Hello, thank you very much for this useful sample… I’m trying to setup it, but I have a strange error that I cannot explain :
    I always get an error on line : “”, because “” is undefined ?

    I’m using a domino server 8.5.2 FP4, with dojo version 1.4.3 ? seem to be in toolkit since version 1 ?

    Any idea are welcome.

    • Brad Balassaitis says :

      I see the same thing as you in the Dojo documentation — has been around since v1.

      Did you add the dojo module resource to make that module available to the page?

  5. Simon says :

    Is it posible to use the dojo grid tree with parent and responce document if jyes how below when i try the below code its not displaying properly:

    while (ve != null) {
    var cv = ve.getColumnValues();
    if (ve.getDocument().isResponse()) {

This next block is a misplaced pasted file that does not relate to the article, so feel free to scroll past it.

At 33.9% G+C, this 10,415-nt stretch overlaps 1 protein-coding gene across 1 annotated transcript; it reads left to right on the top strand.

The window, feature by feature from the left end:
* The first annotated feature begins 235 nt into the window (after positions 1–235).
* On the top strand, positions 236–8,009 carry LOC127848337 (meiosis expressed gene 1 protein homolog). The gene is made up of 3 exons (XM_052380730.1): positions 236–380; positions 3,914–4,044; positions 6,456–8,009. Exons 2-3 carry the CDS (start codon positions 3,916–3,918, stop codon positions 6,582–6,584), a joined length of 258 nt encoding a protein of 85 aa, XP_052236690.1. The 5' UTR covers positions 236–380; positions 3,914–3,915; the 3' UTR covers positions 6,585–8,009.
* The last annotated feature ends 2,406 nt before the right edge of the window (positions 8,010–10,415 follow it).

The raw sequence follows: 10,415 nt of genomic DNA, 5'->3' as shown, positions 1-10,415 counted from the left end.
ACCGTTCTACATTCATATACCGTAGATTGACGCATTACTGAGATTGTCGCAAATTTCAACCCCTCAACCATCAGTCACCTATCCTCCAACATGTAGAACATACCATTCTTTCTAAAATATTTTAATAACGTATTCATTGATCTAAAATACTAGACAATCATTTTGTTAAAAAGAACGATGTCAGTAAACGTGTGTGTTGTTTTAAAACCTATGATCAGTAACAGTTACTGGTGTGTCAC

parentItem += “{_reference:'” + ve.getUniversalID() + “‘}, “;
    childItems += “{id:'” + ve.getUniversalID() + “‘, FolderTitle:'” + cv[1] + “‘}, “// “‘, FolderAllow: ‘” + cv[2] + “‘}, ”
    } else {
    if (parentItem != “”) {
    categoryItem = parentItem.substring(0, parentItem.length – 2);
    writer.write(“\n” + parentItem + “] }, \n” + childItems);
    parentItem = ” {id:'” + cv[0] + “‘, type: ‘FolderTitle’, FolderTitle:'” + cv[0] + “‘, children:[“;
    childItems = “”;
    var tmpentry = nav.getNext();
    ve = tmpentry;

    parentItem = parentItem.substring(0, parentItem.length – 2);
    childItems = childItems.substring(0, childItems.length – 2);
    writer.write(“\n” + parentItem + “] }, \n” + childItems);

  6. Mark says :

    Hi, Is there a way to remove the three dots? I’m using the tree grid. I also checked the column formatter function, how to use it in tree grid? Can you direct me to any tutorial for that? thanks